Kava Herb - Uses And Side Effects
A kava drink is a popular beverage in the South Pacific islands, reportedly because it makes people feel tranquil, sociable, and euphoric. Historically, island women chewed the leaves and root stalks of the kava plant into a pulpy mass, spat the contents into a bowl, and mixed them with water, coconut milk, or other fruit juices. After straining the mixture, they served it at weddings, births, funerals, and other ceremonial rites of passage.
Now, the plant is ground and pulverized instead of chewed. This modern version of the kava cocktail probably isn't as potent as the earlier one, because chewing is thought to enhance the effects of the plant's active ingredients.
Kava comes from the dried root of Piper methysticum, a member of the black pepper family (Piperaceae). This large shrub with broad, heart-shaped leaves is native to many South Pacific islands. Although kava is a depressant, it isn't fermented, doesn't contain alcohol, and is neither an opiate nor a hallucinogen. It doesn't seem to be addictive either, although some people may become psychologically dependent on it.
An indigenous shrub several feet high, leaves cordate, acuminate, with very short axillary spikes of flowers, stem dichotomous, spotted. The natives prepare a fermented liquor from the upper portion of the rhizome and base of the stems; it is narcotic and stimulant and is drunk before important religious rites. The root of the plant chewed and mixed with the saliva, gives a hot intoxicating juice; it is mixed with pure water or the water of the coco-nut. Its continued use in large doses causes inflammation of the body and eyes, resulting in leprous ulcers; the skin becomes parched and peels off in scales. Commercial Kava rhizome is in whitish or grey-brown roughly wedge-shaped fragments from which the periderm is cut off about 2 inches thick; the transverse section usually shows a dense central pith, surrounded by a clean ring of vascular bundles, narrow and radiating, separated by broadish light-coloured medullary rays. Fracture starchy, faint pleasant odour, taste bitter, pungent, aromatic; it yields not more than 8 per cent of ash.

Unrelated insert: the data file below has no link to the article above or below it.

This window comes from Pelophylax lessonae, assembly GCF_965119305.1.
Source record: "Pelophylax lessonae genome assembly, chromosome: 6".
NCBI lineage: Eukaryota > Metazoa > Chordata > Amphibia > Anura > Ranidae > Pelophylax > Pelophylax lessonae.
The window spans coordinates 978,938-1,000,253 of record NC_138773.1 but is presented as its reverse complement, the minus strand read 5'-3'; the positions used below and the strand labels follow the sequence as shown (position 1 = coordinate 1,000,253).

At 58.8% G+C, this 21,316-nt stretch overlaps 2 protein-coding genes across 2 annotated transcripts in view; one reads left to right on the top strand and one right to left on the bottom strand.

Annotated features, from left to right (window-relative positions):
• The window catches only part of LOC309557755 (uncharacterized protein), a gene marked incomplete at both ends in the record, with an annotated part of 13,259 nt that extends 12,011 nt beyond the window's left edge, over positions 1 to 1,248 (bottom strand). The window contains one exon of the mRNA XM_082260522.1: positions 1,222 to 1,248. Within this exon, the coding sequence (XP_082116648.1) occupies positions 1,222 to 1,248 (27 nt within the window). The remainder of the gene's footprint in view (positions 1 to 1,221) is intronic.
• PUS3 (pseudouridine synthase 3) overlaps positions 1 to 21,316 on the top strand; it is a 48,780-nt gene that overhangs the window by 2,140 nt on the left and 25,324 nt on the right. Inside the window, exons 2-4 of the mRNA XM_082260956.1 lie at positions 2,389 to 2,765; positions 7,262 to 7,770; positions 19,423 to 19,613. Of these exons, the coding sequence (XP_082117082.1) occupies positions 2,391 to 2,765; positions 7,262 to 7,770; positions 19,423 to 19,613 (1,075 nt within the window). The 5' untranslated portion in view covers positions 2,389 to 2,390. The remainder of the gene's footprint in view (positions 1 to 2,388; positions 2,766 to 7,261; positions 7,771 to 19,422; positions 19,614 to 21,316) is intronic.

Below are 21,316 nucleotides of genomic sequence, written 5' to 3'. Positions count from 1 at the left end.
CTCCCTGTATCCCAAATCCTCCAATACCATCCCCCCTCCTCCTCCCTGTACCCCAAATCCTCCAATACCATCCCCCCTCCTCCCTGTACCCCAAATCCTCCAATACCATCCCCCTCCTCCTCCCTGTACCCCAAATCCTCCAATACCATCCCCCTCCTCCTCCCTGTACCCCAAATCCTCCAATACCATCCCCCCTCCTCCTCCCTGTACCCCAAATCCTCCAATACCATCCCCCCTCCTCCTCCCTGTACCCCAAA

Common doses of Kava
Kava comes as a drink prepared from pulverized roots, tablets, capsules, or extract. The dose usually depends on how much of a component called kavapyrone the preparation contains. Most studies used 70 to 240 milligrams of kava pyrone daily. One study used 90 to 110 milligrams of dried kava extract given three times daily to treat anxiety. Doses of freshly prepared kava beverages average 400 to 900 grams weekly.
Uses of Kava herb
Kava is the most relaxing botanical herb with exception of the opium poppy. Pharmacological studies show kava kava's active ingredients, kavalactones, produce physical and mental relaxation and a feeling of well being. Specifically, kava may help to :-
Side effects of Kava
Call your health care practitioner if you experience any of these possible side effects of kava:
Continuous heavy use of this herb can cause:
Combining herbs with certain drugs may alter their action or produce unwanted side effects. Don't use kava while drinking alcohol or when taking:
Important paints to remember
What the research shows
Limited evidence from a few small studies supports kava's use in treating anxiety, stress, and restlessness. Long-term heavy use of the herb can cause significant side effects. More testing must be done to establish appropriate kava doses and evaluate the herb's benefits.
Other names for Kava
Other names for kava include ava, awa, kava-kava, kawa, kew, sakau, tonga, and yagona.
Products containing kava are sold under such names as Aigin, Antares, Ardeydystin, Cetkava, Kavasedon, Kavasporal, Kavatino, Laitan, Mosaro, Nervonocton N, Potter's Antigian Tablets, and Viocava.
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